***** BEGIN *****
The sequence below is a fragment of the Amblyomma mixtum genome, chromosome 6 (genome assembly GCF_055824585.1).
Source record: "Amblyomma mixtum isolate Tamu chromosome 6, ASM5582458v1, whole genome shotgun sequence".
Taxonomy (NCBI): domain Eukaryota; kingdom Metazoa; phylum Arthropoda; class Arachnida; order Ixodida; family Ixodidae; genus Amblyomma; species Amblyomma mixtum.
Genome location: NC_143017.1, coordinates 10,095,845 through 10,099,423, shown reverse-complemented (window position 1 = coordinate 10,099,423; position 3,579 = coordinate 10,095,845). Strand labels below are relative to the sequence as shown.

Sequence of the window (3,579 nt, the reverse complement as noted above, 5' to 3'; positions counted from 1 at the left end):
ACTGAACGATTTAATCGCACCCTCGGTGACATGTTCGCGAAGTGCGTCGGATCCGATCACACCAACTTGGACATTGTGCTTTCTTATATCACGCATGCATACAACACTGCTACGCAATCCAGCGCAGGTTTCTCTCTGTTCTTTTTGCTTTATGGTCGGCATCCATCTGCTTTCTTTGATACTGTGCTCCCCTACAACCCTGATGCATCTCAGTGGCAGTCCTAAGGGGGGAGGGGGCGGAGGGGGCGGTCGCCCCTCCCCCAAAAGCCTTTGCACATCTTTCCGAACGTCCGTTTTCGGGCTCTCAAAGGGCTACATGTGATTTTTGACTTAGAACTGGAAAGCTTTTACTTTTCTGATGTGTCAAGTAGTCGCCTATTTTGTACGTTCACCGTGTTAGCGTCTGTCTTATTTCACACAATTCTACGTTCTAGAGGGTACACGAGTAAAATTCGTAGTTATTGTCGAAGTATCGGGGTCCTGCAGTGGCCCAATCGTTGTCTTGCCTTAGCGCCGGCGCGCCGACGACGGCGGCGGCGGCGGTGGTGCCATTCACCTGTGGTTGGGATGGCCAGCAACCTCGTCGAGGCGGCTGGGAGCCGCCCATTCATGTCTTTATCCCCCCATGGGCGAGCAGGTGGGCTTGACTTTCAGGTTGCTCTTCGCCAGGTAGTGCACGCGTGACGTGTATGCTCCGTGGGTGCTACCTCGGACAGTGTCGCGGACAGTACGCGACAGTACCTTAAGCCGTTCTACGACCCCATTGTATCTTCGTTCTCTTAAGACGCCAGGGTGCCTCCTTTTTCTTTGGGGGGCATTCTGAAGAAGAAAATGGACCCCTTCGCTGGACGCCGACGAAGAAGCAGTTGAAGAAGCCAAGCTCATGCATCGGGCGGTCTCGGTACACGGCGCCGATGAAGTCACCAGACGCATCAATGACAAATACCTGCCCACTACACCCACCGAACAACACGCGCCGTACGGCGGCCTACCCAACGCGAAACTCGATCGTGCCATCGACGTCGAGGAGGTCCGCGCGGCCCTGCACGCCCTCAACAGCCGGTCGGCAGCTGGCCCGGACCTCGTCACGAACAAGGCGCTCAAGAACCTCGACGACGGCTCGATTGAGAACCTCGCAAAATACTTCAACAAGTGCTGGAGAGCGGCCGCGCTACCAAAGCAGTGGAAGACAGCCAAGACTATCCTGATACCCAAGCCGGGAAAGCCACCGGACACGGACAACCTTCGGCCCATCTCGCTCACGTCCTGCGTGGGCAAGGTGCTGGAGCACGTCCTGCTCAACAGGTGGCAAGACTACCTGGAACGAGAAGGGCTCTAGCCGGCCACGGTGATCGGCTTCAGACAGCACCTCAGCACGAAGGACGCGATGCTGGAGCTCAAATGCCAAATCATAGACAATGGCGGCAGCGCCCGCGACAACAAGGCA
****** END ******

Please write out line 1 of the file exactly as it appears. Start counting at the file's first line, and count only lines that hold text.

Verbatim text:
The sequence below is a fragment of the Amblyomma mixtum genome, chromosome 6 (genome assembly GCF_055824585.1).